Photo via Eastlaketimes
Most users of social media are unaware of the potential security dangers that exist beneath the surface. This lack of knowledge intensifies the social media security risk and threats faced by individuals and businesses alike. So what are those risks and who is susceptible? Here are just a few:
Social and Branding Risks:
If you are a business then your brand is everything. You spend a lot of time, money and energy building your brand. Having employees carelessly share information, whether on Twitter, Facebook, or some other social media platform can do destroy goodwill in seconds, which took you years to build up. We are sometimes all too familiar with social media and can forget that what you post, goes out to the world. So whether it’s trashing the competition or sharing a controversial political opinion, 140 characters and one mouse click can get in you and your brand in a world of trouble.
Most social media platforms take advantage of URL shortners. These shortners such as: tinyrul, bitly and many others are designed to conserve character space. Because Twitter only allows you 140 characters to share your message, you definitely don’t want to use all of the character real estate on some long URL. That’s why these URL shortners were created. They are not evil in and of themselves, but they can be used for deceptive and malicious purposes. You don’t really know where this tiny link is going to take you. It may take you to some site that is not appropriate for work (embarrassing) or it could take you to a site that extracts information from your computer or installs malware on your desktop. These shortners were designed as a legitimate micro blogging tool, but since they cloak or hide the link destination, you click at your own risk.
So did your Mother really want you to visit that link that gives you a free laptop? Spammers often hack into Facebook profiles and make recommendations posing as your friends and family members (even your Mother). They may even tag you in some photo that has nothing to do with you. Remember, to keep your password secret and change it from time to time. We all know that you use your pet’s name as your password. So, “Rover1000” get a little more creative. Also, if it looks suspicious then it probably is. Don’t throw caution to the wind even when your dear Aunt Alice recommends a can’t miss link for a free iPad.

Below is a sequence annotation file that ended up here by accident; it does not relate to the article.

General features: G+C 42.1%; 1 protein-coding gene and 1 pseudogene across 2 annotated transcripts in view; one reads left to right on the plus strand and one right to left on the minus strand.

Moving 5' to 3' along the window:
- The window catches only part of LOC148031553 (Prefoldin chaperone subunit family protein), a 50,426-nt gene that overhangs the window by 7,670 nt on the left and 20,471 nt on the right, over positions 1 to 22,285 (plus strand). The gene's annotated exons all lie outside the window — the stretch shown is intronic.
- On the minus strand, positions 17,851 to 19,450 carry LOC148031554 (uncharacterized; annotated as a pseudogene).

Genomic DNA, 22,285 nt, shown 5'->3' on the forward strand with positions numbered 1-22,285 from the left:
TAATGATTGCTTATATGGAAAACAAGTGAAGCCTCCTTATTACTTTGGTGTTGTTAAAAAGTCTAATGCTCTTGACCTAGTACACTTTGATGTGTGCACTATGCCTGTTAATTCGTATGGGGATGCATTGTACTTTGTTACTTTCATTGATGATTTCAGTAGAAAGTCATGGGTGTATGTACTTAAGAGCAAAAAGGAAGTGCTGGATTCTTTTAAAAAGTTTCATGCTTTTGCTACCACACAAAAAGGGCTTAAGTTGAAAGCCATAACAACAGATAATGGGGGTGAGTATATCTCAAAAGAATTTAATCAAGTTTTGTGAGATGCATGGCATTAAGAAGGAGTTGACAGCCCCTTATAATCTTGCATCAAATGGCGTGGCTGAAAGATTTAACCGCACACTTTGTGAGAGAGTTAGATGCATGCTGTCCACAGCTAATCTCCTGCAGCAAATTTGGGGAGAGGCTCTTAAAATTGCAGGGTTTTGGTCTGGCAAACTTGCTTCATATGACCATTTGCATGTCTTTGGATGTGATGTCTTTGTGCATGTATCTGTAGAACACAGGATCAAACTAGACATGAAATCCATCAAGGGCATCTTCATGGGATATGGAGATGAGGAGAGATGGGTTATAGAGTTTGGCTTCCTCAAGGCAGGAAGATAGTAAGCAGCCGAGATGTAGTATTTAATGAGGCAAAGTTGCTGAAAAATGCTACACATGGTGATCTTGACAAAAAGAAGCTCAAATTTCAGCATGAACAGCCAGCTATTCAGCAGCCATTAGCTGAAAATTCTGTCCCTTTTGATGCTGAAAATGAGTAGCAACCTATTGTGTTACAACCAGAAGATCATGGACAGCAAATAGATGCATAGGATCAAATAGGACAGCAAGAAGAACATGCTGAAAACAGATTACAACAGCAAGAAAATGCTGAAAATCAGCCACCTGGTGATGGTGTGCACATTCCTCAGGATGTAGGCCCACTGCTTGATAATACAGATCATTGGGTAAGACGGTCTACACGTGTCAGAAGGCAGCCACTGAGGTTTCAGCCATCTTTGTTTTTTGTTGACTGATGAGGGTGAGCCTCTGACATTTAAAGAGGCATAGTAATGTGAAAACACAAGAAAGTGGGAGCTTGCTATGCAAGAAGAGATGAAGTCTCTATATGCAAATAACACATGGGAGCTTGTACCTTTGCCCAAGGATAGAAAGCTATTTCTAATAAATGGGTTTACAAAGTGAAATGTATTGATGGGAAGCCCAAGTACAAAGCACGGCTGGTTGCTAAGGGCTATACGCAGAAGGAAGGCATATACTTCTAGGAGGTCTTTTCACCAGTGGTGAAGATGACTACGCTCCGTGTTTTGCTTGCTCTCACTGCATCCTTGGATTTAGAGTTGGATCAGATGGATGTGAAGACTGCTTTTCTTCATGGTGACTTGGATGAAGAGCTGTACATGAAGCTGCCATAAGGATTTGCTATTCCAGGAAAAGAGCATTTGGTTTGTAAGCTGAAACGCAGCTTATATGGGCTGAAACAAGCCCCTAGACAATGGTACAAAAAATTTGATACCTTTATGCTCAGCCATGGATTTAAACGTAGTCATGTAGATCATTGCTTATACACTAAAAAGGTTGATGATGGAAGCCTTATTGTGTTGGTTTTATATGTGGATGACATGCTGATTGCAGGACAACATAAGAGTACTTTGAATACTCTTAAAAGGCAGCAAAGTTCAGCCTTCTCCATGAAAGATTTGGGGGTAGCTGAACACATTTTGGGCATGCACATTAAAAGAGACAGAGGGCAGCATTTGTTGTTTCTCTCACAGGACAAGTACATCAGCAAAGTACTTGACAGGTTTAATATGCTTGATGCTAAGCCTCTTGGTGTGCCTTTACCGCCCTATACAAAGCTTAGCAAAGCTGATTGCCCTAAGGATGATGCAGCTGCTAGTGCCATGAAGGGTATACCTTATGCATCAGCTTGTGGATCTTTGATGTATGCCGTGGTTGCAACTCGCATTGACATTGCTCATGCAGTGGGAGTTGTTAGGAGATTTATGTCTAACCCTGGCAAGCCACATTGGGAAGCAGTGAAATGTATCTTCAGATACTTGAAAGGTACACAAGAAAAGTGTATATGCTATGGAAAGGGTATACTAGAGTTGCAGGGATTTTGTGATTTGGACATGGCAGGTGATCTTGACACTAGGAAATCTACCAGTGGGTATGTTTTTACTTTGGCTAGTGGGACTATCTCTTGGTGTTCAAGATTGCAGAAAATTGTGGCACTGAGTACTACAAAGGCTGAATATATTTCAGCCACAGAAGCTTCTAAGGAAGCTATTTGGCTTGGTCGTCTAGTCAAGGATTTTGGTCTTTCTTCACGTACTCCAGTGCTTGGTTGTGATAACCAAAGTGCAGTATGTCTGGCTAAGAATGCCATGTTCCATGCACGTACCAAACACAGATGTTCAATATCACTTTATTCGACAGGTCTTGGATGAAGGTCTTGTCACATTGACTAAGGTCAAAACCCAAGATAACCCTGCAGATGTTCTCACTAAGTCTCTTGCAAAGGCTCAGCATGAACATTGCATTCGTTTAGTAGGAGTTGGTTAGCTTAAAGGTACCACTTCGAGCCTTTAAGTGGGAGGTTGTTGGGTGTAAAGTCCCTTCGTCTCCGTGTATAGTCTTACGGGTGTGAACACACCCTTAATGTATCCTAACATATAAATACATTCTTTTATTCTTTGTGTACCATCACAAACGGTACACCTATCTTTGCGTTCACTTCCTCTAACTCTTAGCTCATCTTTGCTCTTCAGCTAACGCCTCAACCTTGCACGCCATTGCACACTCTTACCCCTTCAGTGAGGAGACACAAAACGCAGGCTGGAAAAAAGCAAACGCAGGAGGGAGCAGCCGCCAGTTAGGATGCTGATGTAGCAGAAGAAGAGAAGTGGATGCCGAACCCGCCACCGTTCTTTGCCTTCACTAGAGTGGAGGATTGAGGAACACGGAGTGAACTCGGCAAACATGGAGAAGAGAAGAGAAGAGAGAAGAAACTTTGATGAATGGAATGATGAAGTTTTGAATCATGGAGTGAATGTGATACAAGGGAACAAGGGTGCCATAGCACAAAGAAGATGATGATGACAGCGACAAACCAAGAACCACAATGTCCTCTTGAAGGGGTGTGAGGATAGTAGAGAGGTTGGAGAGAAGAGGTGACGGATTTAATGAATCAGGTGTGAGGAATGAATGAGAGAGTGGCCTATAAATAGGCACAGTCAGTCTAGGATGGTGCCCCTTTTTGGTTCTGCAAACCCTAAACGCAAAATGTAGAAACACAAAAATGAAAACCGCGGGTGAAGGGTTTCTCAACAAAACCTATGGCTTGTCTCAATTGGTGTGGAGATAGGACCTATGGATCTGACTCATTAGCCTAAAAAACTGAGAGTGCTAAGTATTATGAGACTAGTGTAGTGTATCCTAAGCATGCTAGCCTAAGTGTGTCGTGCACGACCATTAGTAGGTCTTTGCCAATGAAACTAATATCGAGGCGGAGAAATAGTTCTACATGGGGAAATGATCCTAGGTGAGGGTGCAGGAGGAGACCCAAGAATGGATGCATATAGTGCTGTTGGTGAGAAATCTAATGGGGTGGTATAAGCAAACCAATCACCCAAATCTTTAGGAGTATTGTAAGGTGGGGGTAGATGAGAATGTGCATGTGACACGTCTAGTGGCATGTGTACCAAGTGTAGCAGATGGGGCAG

Just about every day I get a direct message from one of my Twitter followers that “Someone is posting horrible rumors about you.” Now don’t get me wrong I care about my reputation as much as the next person, but these ominous warnings of my being trashed in cyberspace are just bait for me to click some malicious link. Many times you can be tipped off because the sentence structure is a little off. This is likely because the author may be struggling a bit with his or her English. So the next time you get an urgent direct message that “someone post horrible photos of you” or “this made me laugh so hard.” Be skeptical and cautious, because like those URL shortners, you never know where those links are going to take you.
Social media platforms should be safe places where friends, family, and business associates alike should be able to exchange ideas and media without the looming threat of being hacked. Unfortunately you can’t let your guard down when perusing your Facebook page or Twitter feed. You need to be careful and use good judgment in what you post and what you click on.